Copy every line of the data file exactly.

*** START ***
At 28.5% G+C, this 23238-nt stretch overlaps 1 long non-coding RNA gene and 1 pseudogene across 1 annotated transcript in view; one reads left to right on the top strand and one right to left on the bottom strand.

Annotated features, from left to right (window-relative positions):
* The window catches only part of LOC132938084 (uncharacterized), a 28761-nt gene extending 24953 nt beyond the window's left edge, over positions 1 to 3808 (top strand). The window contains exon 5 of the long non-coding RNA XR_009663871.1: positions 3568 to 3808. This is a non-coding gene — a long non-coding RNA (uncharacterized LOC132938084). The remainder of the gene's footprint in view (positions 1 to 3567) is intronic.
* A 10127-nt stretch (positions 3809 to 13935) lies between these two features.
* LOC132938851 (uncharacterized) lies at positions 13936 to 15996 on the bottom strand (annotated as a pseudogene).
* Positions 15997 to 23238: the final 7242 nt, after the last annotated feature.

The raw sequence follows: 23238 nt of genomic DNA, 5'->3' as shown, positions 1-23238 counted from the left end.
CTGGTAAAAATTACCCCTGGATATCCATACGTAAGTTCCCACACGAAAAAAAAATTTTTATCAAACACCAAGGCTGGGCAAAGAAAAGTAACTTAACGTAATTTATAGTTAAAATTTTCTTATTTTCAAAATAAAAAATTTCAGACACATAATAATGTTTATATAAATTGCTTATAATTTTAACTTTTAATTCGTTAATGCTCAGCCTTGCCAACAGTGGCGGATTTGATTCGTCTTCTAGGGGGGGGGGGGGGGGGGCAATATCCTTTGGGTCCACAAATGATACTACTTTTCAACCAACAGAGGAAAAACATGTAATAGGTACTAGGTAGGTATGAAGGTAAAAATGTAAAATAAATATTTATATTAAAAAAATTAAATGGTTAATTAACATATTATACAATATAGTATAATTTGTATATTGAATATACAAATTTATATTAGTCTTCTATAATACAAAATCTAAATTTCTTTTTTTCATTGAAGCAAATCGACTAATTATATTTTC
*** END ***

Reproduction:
At 28.5% G+C, this 23238-nt stretch overlaps 1 long non-coding RNA gene and 1 pseudogene across 1 annotated transcript in view; one reads left to right on the top strand and one right to left on the bottom strand.

Annotated features, from left to right (window-relative positions):
* The window catches only part of LOC132938084 (uncharacterized), a 28761-nt gene extending 24953 nt beyond the window's left edge, over positions 1 to 3808 (top strand). The window contains exon 5 of the long non-coding RNA XR_009663871.1: positions 3568 to 3808. This is a non-coding gene — a long non-coding RNA (uncharacterized LOC132938084). The remainder of the gene's footprint in view (positions 1 to 3567) is intronic.
* A 10127-nt stretch (positions 3809 to 13935) lies between these two features.
* LOC132938851 (uncharacterized) lies at positions 13936 to 15996 on the bottom strand (annotated as a pseudogene).
* Positions 15997 to 23238: the final 7242 nt, after the last annotated feature.

The raw sequence follows: 23238 nt of genomic DNA, 5'->3' as shown, positions 1-23238 counted from the left end.
CTGGTAAAAATTACCCCTGGATATCCATACGTAAGTTCCCACACGAAAAAAAAATTTTTATCAAACACCAAGGCTGGGCAAAGAAAAGTAACTTAACGTAATTTATAGTTAAAATTTTCTTATTTTCAAAATAAAAAATTTCAGACACATAATAATGTTTATATAAATTGCTTATAATTTTAACTTTTAATTCGTTAATGCTCAGCCTTGCCAACAGTGGCGGATTTGATTCGTCTTCTAGGGGGGGGGGGGGGGGGGCAATATCCTTTGGGTCCACAAATGATACTACTTTTCAACCAACAGAGGAAAAACATGTAATAGGTACTAGGTAGGTATGAAGGTAAAAATGTAAAATAAATATTTATATTAAAAAAATTAAATGGTTAATTAACATATTATACAATATAGTATAATTTGTATATTGAATATACAAATTTATATTAGTCTTCTATAATACAAAATCTAAATTTCTTTTTTTCATTGAAGCAAATCGACTAATTATATTTTC